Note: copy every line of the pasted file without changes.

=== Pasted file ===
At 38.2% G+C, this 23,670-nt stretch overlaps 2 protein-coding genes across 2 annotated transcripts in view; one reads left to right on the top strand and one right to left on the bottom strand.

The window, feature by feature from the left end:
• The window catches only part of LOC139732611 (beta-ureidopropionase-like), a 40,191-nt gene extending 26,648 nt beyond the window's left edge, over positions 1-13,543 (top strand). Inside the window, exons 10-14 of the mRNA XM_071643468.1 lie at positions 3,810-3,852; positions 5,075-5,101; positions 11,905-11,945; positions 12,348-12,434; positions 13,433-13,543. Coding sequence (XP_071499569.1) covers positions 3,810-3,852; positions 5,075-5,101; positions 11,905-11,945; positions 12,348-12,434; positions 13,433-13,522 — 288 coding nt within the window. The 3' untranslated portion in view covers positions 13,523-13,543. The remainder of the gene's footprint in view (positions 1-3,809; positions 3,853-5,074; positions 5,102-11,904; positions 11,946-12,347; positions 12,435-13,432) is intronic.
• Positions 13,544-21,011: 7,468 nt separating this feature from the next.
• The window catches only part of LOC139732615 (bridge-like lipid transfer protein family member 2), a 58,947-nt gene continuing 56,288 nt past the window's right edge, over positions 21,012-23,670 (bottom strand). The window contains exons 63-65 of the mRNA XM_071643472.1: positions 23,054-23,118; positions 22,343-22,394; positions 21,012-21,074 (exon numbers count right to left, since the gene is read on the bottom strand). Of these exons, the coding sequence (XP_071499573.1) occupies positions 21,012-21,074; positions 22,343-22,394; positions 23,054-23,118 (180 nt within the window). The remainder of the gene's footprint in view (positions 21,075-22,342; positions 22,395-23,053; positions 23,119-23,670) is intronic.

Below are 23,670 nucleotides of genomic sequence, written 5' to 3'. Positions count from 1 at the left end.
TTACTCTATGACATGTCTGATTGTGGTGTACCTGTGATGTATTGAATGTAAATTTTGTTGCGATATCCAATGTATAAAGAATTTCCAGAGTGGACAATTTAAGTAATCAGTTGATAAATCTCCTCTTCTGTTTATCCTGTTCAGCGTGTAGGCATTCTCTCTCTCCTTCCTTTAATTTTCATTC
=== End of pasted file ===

At 38.2% G+C, this 23,670-nt stretch overlaps 2 protein-coding genes across 2 annotated transcripts in view; one reads left to right on the top strand and one right to left on the bottom strand.

The window, feature by feature from the left end:
• The window catches only part of LOC139732611 (beta-ureidopropionase-like), a 40,191-nt gene extending 26,648 nt beyond the window's left edge, over positions 1-13,543 (top strand). Inside the window, exons 10-14 of the mRNA XM_071643468.1 lie at positions 3,810-3,852; positions 5,075-5,101; positions 11,905-11,945; positions 12,348-12,434; positions 13,433-13,543. Coding sequence (XP_071499569.1) covers positions 3,810-3,852; positions 5,075-5,101; positions 11,905-11,945; positions 12,348-12,434; positions 13,433-13,522 — 288 coding nt within the window. The 3' untranslated portion in view covers positions 13,523-13,543. The remainder of the gene's footprint in view (positions 1-3,809; positions 3,853-5,074; positions 5,102-11,904; positions 11,946-12,347; positions 12,435-13,432) is intronic.
• Positions 13,544-21,011: 7,468 nt separating this feature from the next.
• The window catches only part of LOC139732615 (bridge-like lipid transfer protein family member 2), a 58,947-nt gene continuing 56,288 nt past the window's right edge, over positions 21,012-23,670 (bottom strand). The window contains exons 63-65 of the mRNA XM_071643472.1: positions 23,054-23,118; positions 22,343-22,394; positions 21,012-21,074 (exon numbers count right to left, since the gene is read on the bottom strand). Of these exons, the coding sequence (XP_071499573.1) occupies positions 21,012-21,074; positions 22,343-22,394; positions 23,054-23,118 (180 nt within the window). The remainder of the gene's footprint in view (positions 21,075-22,342; positions 22,395-23,053; positions 23,119-23,670) is intronic.

Below are 23,670 nucleotides of genomic sequence, written 5' to 3'. Positions count from 1 at the left end.
TTACTCTATGACATGTCTGATTGTGGTGTACCTGTGATGTATTGAATGTAAATTTTGTTGCGATATCCAATGTATAAAGAATTTCCAGAGTGGACAATTTAAGTAATCAGTTGATAAATCTCCTCTTCTGTTTATCCTGTTCAGCGTGTAGGCATTCTCTCTCTCCTTCCTTTAATTTTCATTC